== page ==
The Mahatma of mayhem, the Burgermeister of baloney, Glenn Beck has finally seen the Burning Bush of reason and declared – on FOX News of all places – that he played a role in dividing the country.
The man who said, “If you take what I say as gospel, you’re an idiot,” spoke to Megyn Kelly Tuesday about his time on the conservative network and his regrets.
“I remember it as an awful lot of fun and that I made an awful lot of mistakes and wish I could go back and be more uniting in my language,” Beck said looking apologetic, “because I think I played a role, unfortunately, in helping tear the country apart.”
For those of you who can’t, or don’t want to remember, here are some of the more “beloved” utterances from the Eminence of enlightenment:
“When I see a 9/11 victim family on television, or whatever, I’m just like, ‘Oh shut up’ I’m so sick of them because they’re always complaining.” (September 9, 2005)
“I say we nuke the bastards. In fact, it doesn’t have to be Iran; it can be everywhere, anyplace that disagrees with me.” (Beck,when asked for his views about bombing Iran, May 11, 2006)
“So here you have Barack Obama going in and spending the money on embryonic stem cell research. … Eugenics. In case you don’t know what Eugenics led us to: the Final Solution. A master race! A perfect person. …The stuff that we are facing is absolutely frightening.” (March 9, 2009)
“There are a lot of universities that are as dangerous with the indoctrination of the children as terrorists are in Iran or North Korea. … We have been setting up reeducation camps. We call them universities.” (September 1, 2010)
But he saved is most infamous utterance for August 28, 2009 when, without offering a shred of proof declared that President Obama, “This guy is, I believe, a racist.”
Flash forward to January 21, 2014, and the “immaculate repentance”:
“It’s not who we are,” Beck told Kelly. “I didn’t realize how really fragile the people were, I thought we were kind of a little more in it together. Now, I look back and I realize if we would have talked about the uniting principles a little bit more, instead of the just the problems, I think I could have looked back on it a little more fondly.”
Everyone makes mistakes, and for that, I can forgive Beck. But, if he truly believes his rhetoric contributed to dividing the country, he can atone by practicing a more civil tone on his radio show – something that isn’t even on the horizon for pundit Ann Coulter.
Coulter was being interviewed by Piers Morgan the same day as Beck. Here’s the exchange she had with the CNN talk host.
“I mean,” Morgan asks, “do you, like Glenn Beck, look back on some of the stuff you said and thought maybe I could’ve curled in there in a bit, just calm things a bit and been less polarizing?”
“I’m not the female Glenn Beck,” Coulter responded. “He should be more like me: a uniter!”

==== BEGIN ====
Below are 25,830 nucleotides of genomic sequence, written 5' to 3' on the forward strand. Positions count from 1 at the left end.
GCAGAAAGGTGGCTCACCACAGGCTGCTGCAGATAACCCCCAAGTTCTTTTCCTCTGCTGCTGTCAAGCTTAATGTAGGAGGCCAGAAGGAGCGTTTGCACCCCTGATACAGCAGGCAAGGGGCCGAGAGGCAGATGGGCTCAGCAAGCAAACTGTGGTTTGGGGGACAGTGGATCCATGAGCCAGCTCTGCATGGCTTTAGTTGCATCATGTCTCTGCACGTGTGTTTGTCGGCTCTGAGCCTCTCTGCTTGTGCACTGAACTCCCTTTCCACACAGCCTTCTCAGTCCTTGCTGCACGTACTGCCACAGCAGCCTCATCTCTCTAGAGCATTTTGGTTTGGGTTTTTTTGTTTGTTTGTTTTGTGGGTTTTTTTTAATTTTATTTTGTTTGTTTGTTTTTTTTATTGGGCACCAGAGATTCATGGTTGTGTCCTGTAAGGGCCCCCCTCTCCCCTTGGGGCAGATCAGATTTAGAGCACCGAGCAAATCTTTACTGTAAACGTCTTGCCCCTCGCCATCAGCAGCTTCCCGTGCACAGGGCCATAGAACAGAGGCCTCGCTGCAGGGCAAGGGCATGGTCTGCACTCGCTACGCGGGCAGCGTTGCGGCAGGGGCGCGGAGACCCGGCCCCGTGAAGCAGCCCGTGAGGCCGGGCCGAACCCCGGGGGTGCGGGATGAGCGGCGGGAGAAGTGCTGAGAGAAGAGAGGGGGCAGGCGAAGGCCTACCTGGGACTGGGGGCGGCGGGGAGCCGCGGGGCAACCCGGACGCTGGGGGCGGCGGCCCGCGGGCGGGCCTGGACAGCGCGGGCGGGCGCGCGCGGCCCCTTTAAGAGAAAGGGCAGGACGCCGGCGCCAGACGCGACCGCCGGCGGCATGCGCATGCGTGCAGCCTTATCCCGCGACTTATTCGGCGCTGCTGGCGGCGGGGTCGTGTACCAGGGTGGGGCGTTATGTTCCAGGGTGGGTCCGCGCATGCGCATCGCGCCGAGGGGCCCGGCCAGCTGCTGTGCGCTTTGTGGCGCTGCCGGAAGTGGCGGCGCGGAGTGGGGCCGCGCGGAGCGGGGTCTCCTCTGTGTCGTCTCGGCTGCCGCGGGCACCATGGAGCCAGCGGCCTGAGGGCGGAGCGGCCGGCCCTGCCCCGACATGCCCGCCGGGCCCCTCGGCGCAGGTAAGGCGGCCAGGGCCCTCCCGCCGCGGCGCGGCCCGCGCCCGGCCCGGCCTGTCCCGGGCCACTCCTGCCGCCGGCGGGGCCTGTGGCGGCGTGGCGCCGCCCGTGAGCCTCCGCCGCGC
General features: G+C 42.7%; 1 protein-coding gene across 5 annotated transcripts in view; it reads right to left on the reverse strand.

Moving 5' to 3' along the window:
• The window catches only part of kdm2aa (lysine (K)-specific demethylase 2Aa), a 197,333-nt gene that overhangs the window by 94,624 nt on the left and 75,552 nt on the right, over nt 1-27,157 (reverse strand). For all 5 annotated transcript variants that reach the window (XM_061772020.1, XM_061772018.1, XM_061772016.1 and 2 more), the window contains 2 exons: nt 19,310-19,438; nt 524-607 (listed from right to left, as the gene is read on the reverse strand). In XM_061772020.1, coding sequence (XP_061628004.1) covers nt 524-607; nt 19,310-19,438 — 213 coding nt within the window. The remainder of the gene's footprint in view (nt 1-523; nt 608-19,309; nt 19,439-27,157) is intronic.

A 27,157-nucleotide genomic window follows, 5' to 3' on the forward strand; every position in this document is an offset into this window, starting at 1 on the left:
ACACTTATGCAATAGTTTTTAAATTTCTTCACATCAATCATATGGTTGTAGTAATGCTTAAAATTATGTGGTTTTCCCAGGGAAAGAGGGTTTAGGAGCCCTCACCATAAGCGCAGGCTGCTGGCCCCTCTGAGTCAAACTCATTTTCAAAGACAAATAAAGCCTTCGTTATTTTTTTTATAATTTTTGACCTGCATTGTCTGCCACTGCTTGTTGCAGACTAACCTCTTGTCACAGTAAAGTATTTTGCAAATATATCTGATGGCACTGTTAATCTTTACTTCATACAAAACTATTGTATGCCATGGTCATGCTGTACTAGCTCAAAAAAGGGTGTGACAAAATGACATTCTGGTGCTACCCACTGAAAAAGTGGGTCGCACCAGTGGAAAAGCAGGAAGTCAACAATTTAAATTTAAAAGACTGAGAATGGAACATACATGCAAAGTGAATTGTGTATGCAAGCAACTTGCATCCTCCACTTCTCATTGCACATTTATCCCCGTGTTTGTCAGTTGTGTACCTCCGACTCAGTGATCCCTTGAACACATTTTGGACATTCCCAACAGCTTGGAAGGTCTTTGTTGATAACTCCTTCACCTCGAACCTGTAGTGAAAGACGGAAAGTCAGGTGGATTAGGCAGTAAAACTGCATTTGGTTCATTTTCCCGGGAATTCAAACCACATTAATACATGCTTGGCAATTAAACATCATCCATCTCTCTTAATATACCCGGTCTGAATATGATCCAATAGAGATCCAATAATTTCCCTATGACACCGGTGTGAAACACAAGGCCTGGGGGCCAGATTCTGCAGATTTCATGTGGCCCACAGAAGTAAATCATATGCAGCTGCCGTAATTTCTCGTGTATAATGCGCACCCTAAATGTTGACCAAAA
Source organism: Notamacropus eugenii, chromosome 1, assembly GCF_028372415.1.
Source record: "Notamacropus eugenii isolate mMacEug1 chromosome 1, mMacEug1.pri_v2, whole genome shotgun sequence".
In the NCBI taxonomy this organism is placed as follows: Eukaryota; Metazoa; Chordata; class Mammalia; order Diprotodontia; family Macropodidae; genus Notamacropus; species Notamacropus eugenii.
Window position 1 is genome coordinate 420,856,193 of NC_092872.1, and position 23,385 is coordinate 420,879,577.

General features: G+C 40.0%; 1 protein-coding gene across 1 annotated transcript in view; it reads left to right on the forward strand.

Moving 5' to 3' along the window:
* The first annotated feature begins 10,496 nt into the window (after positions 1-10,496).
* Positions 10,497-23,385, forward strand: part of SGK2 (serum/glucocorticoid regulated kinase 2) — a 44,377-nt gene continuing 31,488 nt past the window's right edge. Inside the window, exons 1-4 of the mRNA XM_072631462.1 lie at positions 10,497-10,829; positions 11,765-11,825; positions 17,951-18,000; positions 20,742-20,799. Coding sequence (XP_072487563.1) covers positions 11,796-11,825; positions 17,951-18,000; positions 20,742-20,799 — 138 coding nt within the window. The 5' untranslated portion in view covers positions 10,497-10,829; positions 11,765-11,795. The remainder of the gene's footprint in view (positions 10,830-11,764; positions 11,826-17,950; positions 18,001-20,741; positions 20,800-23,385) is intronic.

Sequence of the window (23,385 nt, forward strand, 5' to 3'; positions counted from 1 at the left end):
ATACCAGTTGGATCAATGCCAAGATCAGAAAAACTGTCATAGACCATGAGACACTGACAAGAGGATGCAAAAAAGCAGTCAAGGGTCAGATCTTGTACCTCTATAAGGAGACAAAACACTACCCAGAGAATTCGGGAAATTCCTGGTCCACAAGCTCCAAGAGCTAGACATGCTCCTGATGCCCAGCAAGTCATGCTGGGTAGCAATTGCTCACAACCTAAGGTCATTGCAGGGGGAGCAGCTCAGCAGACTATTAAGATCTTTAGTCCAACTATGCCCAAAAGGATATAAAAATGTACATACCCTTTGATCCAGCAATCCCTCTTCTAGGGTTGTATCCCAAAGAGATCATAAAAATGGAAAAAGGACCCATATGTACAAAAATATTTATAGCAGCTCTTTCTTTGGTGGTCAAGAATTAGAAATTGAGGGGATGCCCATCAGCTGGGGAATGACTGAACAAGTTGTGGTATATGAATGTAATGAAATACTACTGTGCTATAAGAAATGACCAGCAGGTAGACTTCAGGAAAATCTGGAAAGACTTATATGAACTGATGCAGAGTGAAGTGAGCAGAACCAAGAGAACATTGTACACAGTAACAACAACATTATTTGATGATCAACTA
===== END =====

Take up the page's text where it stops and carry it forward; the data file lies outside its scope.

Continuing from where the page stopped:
Ann Coulter… a uniter?
Morgan continued to press. “Every single viewer watching this knows you’ve gone too far,” he insisted. “You’re being increasingly divisive, which is part of the problem, right?”
“You’re part of the problem,” Coulter answered. “I am the solution.”
Actually, after spending the better part of 10 months reading from the Coulter Catechism, the only solution Coulter offers are her endless ad hominem attacks:
“I was going to have a few comments about John Edwards but you have to go into rehab if you use the word faggot.”
“I think our motto should be, post-9/11, ‘raghead talks tough, raghead faces consequences.’ ”
“The swing voters – I like to refer to them as the idiot voters because they don’t have set philosophical principles. You’re either a liberal or you’re a conservative if you have an IQ above a toaster.”
In March, 2010, Ann Coulter came face-to-face with a Muslim student who took exception to a remark by the “colorful” conservative who said that Muslims shouldn’t be allowed on airplanes, but rather “take flying carpets.”
University of Ottawa student Fatima Al-Dhaher flatly told Coulter that she didn’t own a flying carpet. What mode of transportation would she then suggest?
“What mode of transportation?” Coulter repeated, straight-faced. “Take a camel.”
That’s not unity, that’s indignity.
In Shameless, an ethical look at Rush Limbaugh, Ann Coulter and Glenn Beck, I wrote, “For Coulter, outrage is the gift that keeps on giving, getting the media attention she so desperately craves. Who else is as raucous, raunchy, and vainglorious?
“Wait, that would be the Queen of the D-List herself, comedian Kathy Griffin. Think about it, Coulter fits the mold to perfection: Anything outrageous equals media attention. Except for one, tiny detail: when Griffin offers up an outrage the audience generally laughs because she’s a comedian. When Coulter makes an outrageous remark, she defends it as rational policy.”
Memo to Beck: The next time you plan on visiting the Burning Bush, take Ann with you.